Comparative effects of lantadene A and its reduced metabolite on mitochondrial bioenergetics
ABSTRACT Lantana (Lantana camara Linn.) is a noxious weed to which certain medicinal properties have been attributed, but its ingestion has been reported to be highly toxic to animals and humans, especially in the liver. The main hepatotoxin in lantana leaves is believed to be the pentacyclic triterpenoid lantadene A (LA), but the precise mechanism by which it induces hepatotoxicity has not yet been established. This work addressed the action of LA and its reduced derivative (RLA) on mitochondrial bioenergetics. At the concentration range tested (5-25 microM), RLA stimulated state-4 respiration, inhibited state-3 respiration, circumvented oligomycin-inhibited state-3 respiration, dissipated membrane potential and depleted ATP in a concentration-dependent manner. However, LA did not stimulate state-4 respiration, nor did it affect the other mitochondrial parameters to the extent of its reduced derivative. The lantadenes didn't inhibit the CCCP-uncoupled respiration but increased the ATPase activity of intact coupled mitochondria. The ATPase activity of intact uncoupled or disrupted mitochondria was not affected by the compounds. We propose, therefore, that RLA acts as a mitochondrial uncoupler of oxidative phosphorylation, a property that arises from the biotransformation (reduction) of LA, and LA acts in other mitochondrial membrane components rather than the ATP synthase affecting the mitochondrial bioenergetics. Such effects may account for the well-documented hepatoxicity of lantana.
SourceAvailable from: Prasad Jamkhande[Show abstract] [Hide abstract]
ABSTRACT: Liver plays a key role in the metabolism and excretion of xenobiotics which makes it highly susceptible to their adverse and toxic effects. Drugs of synthetic origin are found to be major reason of liver toxicity but some herbs also contributes in same fashion. Various herbal medicines with a history of efficacy are effectively used by humans. However, owing to the presence of different phytoconstituents, which are found to be hepatotoxic, it is needed to focus on such phytochemicals. This review emphasizes some crucial aspects of phytoconstituents that produces hepatotoxicity and possible mechanism responsible for it.
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ABSTRACT: Monensin A is a commercially important natural product isolated from Streptomyces cinnamonensins that is primarily employed to treat coccidiosis. Monensin A selectively complexes and transports sodium cations across lipid membranes and displays a variety of biological properties. In this study, we evaluated the Jacobsen catalyst as a cytochrome P450 biomimetic model to investigate the oxidation of monensin A. Mass spectrometry analysis of the products from these model systems revealed the formation of two products: 3-O-demethyl monensin A and 12-hydroxy monensin A, which are the same ones found in in vivo models. Monensin A and products obtained in biomimetic model were tested in a mitochondrial toxicity model assessment and an antimicrobial bioassay against Staphylococcus aureus, S. aureus methicillin-resistant, Staphylococcus epidermidis, Pseudomonas aeruginosa, and Escherichia coli. Our results demonstrated the toxicological effects of monensin A in isolated rat liver mitochondria but not its products, showing that the metabolism of monensin A is a detoxification metabolism. In addition, the antimicrobial bioassay showed that monensin A and its products possessed activity against Gram-positive microorganisms but not for Gram-negative microorganisms. The results revealed the potential of application of this biomimetic chemical model in the synthesis of drug metabolites, providing metabolites for biological tests and other purposes.BioMed Research International 01/2014; 2014:152102. DOI:10.1155/2014/152102 · 2.71 Impact Factor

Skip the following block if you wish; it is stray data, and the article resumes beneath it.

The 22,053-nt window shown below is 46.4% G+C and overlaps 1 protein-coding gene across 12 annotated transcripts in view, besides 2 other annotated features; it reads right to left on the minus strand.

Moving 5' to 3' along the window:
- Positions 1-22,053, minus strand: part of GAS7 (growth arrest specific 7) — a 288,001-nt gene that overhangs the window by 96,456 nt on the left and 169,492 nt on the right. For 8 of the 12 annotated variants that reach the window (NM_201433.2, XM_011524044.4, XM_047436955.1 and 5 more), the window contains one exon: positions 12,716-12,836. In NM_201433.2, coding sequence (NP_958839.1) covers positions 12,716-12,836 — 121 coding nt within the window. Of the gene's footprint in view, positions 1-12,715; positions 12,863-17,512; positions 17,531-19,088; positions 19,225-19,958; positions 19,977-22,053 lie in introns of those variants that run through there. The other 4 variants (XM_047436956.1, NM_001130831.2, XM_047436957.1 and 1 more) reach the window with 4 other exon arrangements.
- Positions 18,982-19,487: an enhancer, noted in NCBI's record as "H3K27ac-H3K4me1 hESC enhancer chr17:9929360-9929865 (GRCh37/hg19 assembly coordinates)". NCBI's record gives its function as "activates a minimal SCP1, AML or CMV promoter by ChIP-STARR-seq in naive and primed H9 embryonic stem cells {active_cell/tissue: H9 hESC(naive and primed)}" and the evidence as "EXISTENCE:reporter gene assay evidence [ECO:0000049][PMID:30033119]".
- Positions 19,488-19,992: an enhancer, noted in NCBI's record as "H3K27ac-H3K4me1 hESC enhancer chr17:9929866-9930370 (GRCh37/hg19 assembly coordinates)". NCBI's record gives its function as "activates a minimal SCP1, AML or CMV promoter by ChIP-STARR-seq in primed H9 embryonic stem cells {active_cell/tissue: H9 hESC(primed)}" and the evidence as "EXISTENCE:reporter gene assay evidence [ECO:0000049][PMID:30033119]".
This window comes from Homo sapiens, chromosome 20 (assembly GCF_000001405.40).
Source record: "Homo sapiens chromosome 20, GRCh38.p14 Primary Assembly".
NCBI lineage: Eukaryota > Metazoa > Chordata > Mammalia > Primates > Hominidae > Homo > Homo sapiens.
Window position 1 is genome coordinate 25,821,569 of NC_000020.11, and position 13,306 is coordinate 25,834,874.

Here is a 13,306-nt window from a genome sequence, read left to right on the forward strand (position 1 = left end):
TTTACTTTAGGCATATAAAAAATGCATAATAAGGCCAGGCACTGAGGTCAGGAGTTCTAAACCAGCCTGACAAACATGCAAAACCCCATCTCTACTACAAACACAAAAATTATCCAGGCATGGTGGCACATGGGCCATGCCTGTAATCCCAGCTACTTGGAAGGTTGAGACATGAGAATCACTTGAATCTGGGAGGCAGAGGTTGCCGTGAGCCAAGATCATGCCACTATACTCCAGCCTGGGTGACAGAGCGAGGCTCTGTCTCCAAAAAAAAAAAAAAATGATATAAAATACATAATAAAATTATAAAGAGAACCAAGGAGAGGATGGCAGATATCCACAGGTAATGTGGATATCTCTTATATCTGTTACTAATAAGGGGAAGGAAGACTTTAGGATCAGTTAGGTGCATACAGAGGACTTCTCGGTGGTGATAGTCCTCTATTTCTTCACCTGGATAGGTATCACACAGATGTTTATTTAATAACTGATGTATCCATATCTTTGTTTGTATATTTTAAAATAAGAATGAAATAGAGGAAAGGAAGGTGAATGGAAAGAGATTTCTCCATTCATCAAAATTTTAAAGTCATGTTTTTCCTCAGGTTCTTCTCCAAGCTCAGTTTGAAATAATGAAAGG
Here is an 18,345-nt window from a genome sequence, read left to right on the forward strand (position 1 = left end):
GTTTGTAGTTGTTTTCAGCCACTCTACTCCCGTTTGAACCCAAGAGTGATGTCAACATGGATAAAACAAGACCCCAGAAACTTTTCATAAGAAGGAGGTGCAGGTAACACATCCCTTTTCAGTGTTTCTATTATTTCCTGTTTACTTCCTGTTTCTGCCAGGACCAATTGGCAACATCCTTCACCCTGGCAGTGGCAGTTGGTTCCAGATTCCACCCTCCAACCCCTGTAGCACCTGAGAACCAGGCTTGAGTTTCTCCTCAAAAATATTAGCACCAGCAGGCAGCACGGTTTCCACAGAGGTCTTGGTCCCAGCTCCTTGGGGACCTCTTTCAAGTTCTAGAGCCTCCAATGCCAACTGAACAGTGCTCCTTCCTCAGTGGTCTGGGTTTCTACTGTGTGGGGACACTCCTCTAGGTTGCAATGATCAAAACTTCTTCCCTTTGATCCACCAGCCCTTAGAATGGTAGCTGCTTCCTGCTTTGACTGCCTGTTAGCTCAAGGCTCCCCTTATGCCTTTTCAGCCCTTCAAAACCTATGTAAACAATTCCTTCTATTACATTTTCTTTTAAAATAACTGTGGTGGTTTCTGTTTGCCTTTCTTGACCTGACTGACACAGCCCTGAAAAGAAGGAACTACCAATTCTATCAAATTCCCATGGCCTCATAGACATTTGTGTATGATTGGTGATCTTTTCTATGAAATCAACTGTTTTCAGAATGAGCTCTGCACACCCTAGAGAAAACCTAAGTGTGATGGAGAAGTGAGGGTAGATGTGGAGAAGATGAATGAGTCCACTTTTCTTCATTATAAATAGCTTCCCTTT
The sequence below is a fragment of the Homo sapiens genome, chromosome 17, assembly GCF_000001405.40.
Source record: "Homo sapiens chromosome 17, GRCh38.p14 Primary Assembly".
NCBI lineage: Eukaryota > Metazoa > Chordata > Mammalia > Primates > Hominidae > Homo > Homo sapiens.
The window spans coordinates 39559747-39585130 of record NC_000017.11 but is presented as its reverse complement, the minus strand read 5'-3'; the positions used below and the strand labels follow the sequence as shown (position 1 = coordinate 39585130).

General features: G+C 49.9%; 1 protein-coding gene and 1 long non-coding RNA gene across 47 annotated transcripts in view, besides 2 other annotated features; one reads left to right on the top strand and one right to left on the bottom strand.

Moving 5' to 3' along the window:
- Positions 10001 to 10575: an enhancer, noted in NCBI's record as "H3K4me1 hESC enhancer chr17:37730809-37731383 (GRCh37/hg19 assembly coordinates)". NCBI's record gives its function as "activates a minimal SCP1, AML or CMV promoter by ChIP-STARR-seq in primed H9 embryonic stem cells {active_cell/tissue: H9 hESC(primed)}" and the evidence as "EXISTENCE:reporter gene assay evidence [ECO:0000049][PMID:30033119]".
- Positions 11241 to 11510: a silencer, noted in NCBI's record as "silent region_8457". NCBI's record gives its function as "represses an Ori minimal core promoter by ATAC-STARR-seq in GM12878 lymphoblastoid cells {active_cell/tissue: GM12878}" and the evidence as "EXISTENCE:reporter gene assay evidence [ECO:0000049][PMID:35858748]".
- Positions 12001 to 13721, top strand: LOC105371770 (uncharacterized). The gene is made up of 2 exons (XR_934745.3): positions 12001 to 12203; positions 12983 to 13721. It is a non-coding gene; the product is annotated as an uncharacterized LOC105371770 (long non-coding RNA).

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ABSTRACT: The hepatoprotective effect of freeze-dried methanolic leaf extract of Ginkgo biloba was evaluated against lantadenes-induced hepatic damage in guinea pigs. The reversed-phase HPLC analysis of lantadenes confirmed the presence of 72.82% of lantadene A. UPLC-ESI-MS analysis showed the presence of ginkgolide B, C, bilobalide and traces of ginkgolide A and C in G. biloba extract. The concentration of ginkgolide B in the sample was found as 0.29%. The elevated levels of serum alanine aminotransferase (ALT), aspartate aminotransferase (AST) and alkaline phosphatase (ALP) were significantly restored towards normal values by G. biloba extract in a dose-dependent manner. The effects of lantadenes and G. biloba extract on lipid peroxidation (LPO), reduced glutathione (GSH), superoxide dismutase (SOD) and catalase were assayed in liver homogenates to evaluate the antioxidant activity. G. biloba extract in a dose-dependent manner produced significant decrease in lantadenes-induced increased levels of LPO. The lantadene-induced decreased levels of SOD, GSH and catalase were elevated by G. biloba extract. The findings of biochemical and antioxidant enzyme levels were supported by gross and histopathological observations. Moreover, liver sections of G. biloba group also showed a marked decrease in apoptosis in comparison to lantadenes group. This study suggested that G. biloba could be used as a promising hepatoprotectant against lantadenes-induced hepatic damage. Future studies are needed to elucidate the precise mechanism of hepatoprotection for practical application.Toxicon 01/2014; DOI:10.1016/j.toxicon.2014.01.013 · 2.58 Impact Factor